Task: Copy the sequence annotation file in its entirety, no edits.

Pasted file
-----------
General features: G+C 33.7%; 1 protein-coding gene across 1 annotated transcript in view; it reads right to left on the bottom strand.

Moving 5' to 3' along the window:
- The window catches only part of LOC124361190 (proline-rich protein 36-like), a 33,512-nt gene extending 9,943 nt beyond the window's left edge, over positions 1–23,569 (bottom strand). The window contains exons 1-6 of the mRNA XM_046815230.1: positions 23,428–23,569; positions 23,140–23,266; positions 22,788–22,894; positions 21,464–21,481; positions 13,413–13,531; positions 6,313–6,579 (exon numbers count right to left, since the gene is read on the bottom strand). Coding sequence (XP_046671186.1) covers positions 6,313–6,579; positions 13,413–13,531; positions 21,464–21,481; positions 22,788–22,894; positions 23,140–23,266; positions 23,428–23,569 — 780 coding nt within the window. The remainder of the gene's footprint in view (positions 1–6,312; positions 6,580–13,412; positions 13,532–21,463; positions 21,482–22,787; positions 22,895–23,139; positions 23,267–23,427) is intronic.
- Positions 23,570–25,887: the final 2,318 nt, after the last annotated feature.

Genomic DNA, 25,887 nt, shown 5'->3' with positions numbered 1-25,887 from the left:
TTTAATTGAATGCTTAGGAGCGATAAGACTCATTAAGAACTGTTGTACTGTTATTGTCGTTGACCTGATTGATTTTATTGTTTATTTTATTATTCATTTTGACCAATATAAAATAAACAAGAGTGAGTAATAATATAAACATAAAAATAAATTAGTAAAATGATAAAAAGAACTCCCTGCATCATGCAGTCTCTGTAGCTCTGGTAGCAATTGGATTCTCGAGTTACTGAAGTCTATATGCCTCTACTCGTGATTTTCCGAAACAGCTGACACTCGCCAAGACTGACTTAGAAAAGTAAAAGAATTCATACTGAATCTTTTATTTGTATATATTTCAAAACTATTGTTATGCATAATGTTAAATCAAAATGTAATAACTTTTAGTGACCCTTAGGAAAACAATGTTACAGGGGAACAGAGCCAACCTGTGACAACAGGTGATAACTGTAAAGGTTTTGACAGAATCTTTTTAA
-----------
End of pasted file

General features: G+C 33.7%; 1 protein-coding gene across 1 annotated transcript in view; it reads right to left on the bottom strand.

Moving 5' to 3' along the window:
- The window catches only part of LOC124361190 (proline-rich protein 36-like), a 33,512-nt gene extending 9,943 nt beyond the window's left edge, over positions 1–23,569 (bottom strand). The window contains exons 1-6 of the mRNA XM_046815230.1: positions 23,428–23,569; positions 23,140–23,266; positions 22,788–22,894; positions 21,464–21,481; positions 13,413–13,531; positions 6,313–6,579 (exon numbers count right to left, since the gene is read on the bottom strand). Coding sequence (XP_046671186.1) covers positions 6,313–6,579; positions 13,413–13,531; positions 21,464–21,481; positions 22,788–22,894; positions 23,140–23,266; positions 23,428–23,569 — 780 coding nt within the window. The remainder of the gene's footprint in view (positions 1–6,312; positions 6,580–13,412; positions 13,532–21,463; positions 21,482–22,787; positions 22,895–23,139; positions 23,267–23,427) is intronic.
- Positions 23,570–25,887: the final 2,318 nt, after the last annotated feature.

Genomic DNA, 25,887 nt, shown 5'->3' with positions numbered 1-25,887 from the left:
TTTAATTGAATGCTTAGGAGCGATAAGACTCATTAAGAACTGTTGTACTGTTATTGTCGTTGACCTGATTGATTTTATTGTTTATTTTATTATTCATTTTGACCAATATAAAATAAACAAGAGTGAGTAATAATATAAACATAAAAATAAATTAGTAAAATGATAAAAAGAACTCCCTGCATCATGCAGTCTCTGTAGCTCTGGTAGCAATTGGATTCTCGAGTTACTGAAGTCTATATGCCTCTACTCGTGATTTTCCGAAACAGCTGACACTCGCCAAGACTGACTTAGAAAAGTAAAAGAATTCATACTGAATCTTTTATTTGTATATATTTCAAAACTATTGTTATGCATAATGTTAAATCAAAATGTAATAACTTTTAGTGACCCTTAGGAAAACAATGTTACAGGGGAACAGAGCCAACCTGTGACAACAGGTGATAACTGTAAAGGTTTTGACAGAATCTTTTTAA